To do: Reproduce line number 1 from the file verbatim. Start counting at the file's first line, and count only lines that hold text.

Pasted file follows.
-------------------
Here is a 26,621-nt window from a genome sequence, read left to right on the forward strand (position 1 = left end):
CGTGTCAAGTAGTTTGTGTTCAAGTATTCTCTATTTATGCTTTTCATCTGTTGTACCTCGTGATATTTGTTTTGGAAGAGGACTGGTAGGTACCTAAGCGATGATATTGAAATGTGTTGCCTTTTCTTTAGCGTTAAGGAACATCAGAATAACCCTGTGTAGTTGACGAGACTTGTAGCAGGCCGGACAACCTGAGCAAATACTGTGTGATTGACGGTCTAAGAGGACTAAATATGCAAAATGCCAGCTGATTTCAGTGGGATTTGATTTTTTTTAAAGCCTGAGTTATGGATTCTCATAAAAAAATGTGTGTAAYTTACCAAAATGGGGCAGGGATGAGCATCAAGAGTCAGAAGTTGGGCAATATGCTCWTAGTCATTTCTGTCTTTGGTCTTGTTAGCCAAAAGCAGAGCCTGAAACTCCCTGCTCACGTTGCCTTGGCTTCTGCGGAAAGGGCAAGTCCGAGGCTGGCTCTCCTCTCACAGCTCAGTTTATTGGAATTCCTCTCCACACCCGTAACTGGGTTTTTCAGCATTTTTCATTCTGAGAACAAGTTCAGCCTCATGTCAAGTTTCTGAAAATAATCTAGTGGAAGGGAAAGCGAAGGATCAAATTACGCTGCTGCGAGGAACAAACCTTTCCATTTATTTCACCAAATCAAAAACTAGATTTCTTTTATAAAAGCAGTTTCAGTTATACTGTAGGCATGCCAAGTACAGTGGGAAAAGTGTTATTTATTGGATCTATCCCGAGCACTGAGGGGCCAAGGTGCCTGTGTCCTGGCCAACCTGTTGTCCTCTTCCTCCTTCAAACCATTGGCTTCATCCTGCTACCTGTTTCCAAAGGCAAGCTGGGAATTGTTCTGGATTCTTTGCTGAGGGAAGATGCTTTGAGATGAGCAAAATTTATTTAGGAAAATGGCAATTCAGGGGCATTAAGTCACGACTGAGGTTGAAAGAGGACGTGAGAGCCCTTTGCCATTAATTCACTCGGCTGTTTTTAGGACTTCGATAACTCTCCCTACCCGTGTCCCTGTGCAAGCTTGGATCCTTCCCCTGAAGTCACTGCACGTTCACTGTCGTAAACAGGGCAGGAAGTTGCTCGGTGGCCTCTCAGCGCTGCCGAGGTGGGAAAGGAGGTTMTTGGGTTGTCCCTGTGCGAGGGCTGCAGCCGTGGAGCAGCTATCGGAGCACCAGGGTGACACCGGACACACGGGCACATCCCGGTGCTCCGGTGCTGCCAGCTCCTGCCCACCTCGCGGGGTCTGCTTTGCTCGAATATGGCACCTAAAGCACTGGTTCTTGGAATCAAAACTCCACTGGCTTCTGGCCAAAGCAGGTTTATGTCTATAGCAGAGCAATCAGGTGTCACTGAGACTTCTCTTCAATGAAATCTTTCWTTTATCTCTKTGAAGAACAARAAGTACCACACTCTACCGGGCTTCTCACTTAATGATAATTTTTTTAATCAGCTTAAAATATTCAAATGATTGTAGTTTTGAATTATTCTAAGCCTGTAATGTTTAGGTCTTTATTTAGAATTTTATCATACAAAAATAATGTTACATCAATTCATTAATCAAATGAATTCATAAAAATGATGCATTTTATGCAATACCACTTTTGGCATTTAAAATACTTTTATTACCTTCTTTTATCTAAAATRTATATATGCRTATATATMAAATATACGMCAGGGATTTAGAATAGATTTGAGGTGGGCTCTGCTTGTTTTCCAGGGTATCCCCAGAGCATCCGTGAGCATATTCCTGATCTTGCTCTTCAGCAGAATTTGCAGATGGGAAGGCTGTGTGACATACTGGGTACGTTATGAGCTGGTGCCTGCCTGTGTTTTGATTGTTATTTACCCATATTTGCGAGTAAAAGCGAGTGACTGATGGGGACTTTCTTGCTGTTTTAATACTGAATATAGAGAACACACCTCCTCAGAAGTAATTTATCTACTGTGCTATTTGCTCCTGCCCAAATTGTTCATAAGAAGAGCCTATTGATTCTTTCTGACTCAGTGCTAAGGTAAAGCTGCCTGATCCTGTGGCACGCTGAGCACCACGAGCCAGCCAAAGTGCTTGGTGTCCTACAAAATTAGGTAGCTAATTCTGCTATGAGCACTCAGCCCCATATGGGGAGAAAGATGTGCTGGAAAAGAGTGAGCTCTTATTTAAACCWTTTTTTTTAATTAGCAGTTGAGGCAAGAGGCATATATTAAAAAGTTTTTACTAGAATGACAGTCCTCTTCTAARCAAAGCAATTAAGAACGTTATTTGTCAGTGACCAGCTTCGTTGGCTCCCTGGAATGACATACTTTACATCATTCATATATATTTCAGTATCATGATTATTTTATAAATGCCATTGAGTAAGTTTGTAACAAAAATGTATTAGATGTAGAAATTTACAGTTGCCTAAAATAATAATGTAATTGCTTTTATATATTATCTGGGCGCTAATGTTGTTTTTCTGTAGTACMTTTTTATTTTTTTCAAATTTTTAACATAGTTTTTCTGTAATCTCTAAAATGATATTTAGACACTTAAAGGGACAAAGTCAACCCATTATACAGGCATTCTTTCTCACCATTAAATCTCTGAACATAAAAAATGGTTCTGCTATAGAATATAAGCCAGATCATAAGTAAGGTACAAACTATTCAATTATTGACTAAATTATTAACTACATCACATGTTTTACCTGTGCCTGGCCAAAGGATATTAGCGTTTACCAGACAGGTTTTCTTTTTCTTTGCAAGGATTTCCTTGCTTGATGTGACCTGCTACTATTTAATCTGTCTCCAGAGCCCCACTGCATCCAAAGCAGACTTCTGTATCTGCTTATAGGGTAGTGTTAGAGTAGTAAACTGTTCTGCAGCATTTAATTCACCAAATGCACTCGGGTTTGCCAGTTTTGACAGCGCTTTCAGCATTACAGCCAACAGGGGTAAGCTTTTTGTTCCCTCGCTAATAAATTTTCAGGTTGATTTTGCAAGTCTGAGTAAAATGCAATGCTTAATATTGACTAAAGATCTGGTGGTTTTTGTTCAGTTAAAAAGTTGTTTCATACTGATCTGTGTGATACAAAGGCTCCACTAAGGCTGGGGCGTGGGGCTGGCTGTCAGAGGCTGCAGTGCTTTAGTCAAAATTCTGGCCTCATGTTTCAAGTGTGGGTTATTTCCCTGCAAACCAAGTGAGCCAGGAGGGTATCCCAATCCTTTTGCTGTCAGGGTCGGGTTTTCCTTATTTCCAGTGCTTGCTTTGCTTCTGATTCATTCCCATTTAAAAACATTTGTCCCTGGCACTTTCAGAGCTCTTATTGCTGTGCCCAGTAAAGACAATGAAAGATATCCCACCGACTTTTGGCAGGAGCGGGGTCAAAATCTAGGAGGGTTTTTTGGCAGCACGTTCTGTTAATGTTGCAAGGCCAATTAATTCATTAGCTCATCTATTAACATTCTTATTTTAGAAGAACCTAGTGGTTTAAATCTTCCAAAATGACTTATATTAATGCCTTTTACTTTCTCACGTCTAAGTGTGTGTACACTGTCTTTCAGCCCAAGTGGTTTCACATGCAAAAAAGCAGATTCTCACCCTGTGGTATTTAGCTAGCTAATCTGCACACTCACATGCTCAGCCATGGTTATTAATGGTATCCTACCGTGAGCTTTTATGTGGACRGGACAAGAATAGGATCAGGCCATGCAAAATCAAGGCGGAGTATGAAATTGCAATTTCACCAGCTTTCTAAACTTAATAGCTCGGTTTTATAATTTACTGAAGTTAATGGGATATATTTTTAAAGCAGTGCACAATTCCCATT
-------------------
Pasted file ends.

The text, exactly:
Here is a 26,621-nt window from a genome sequence, read left to right on the forward strand (position 1 = left end):